by Erik S. Musiek, MD, PhD & Suzanne E. Schindler, MD, PhD
Alzheimer disease (AD) is the most common cause of dementia in individuals over age 65, and is expected to cause a major public health crisis as the number of older Americans rapidly expands in the next three decades. Herein, we review current strategies for diagnosis and management of AD, and discuss ongoing clinical research and future therapeutic directions in the battle against this devastating disease.
Alzheimer's disease (AD) is a major public health problem in the United States and throughout the world. AD is the most common cause of dementia in people over the age of 65 and affects well over five million people in the United States (U.S.), including 110,000 people in Missouri1. As the population ages, the number of American AD cases is projected to explode to 16 million by 2050, with an estimated annual cost of 1 trillion dollars.1 Aside from its devastating effect on affected individuals, AD also takes an enormous toll on caregivers, as caring for an Alzheimer's patient has been associated with financial stress, depression, and increased risk for other medical problems. Moreover, while the numbers of deaths caused by the other major killer diseases in the U.S., such as heart disease, cancer, and HIV, have declined in the past decade, deaths caused by AD continue to increase (see Figure 1). While no curative therapies have yet been developed, diagnosis of AD early in the disease course is important in that it allows for optimal initiation of symptomatic therapy and lifestyle modification, provides the opportunity for the patient to make plans for her own future, and may someday facilitate the preservation of cognition through disease-modifying therapy.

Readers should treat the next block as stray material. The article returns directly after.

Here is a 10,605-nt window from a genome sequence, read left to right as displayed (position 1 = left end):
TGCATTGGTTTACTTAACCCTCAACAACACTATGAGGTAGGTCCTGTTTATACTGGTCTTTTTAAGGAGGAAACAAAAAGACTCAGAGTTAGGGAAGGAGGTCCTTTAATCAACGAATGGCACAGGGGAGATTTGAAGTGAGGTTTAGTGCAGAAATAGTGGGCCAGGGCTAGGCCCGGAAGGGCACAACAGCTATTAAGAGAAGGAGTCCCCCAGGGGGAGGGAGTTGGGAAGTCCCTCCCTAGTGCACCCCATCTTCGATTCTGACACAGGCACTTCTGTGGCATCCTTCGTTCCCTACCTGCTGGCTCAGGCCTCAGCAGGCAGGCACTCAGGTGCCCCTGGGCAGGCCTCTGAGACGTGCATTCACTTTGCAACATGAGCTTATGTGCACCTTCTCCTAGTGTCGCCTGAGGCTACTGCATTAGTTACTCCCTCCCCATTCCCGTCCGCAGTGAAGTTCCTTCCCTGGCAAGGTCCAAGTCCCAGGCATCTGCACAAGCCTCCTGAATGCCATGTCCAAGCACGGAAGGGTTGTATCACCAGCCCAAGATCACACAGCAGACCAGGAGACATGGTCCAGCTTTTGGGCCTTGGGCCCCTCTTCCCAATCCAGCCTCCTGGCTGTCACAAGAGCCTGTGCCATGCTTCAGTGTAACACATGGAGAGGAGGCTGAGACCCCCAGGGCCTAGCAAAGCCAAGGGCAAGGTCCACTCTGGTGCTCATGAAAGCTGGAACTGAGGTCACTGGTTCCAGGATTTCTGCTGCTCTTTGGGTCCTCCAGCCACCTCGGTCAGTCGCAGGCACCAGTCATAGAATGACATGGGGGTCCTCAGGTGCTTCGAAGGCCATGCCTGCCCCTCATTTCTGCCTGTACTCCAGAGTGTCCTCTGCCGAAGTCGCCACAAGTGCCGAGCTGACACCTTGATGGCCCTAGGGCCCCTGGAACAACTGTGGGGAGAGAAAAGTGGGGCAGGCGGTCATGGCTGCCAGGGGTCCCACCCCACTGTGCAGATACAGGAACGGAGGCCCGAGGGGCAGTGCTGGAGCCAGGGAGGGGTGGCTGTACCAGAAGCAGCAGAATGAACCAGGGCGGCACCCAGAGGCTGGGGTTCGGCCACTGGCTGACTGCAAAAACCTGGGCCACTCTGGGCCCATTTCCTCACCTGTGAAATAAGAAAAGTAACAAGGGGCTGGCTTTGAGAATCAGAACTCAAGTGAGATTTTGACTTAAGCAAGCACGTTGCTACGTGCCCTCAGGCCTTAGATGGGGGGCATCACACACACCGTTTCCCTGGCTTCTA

Alzheimer's disease is characterized clinically by an insidious onset and progressive decline of cognitive function, usually beginning with impairment of short term memory. The classic neuropathologic hallmarks of AD are amyloid plaques, which are formed by aggregation of the amyloid-beta (Aβ) peptide, and neurofibrillary tangles, which consist of misfolded tau protein (see Figure 2). Autopsy data demonstrate that amyloid plaques begin forming in the brain many years before the onset of any symptoms. Amyloid plaques likely initiate a pathological cascade of events, including tau misfolding, oxidative stress and synaptic injury that eventually lead to neuronal death and brain dysfunction.2 The medial temporal lobe, which plays a critical role in short term memory, is particularly affected in AD, explaining the early characteristic deficits in short term memory.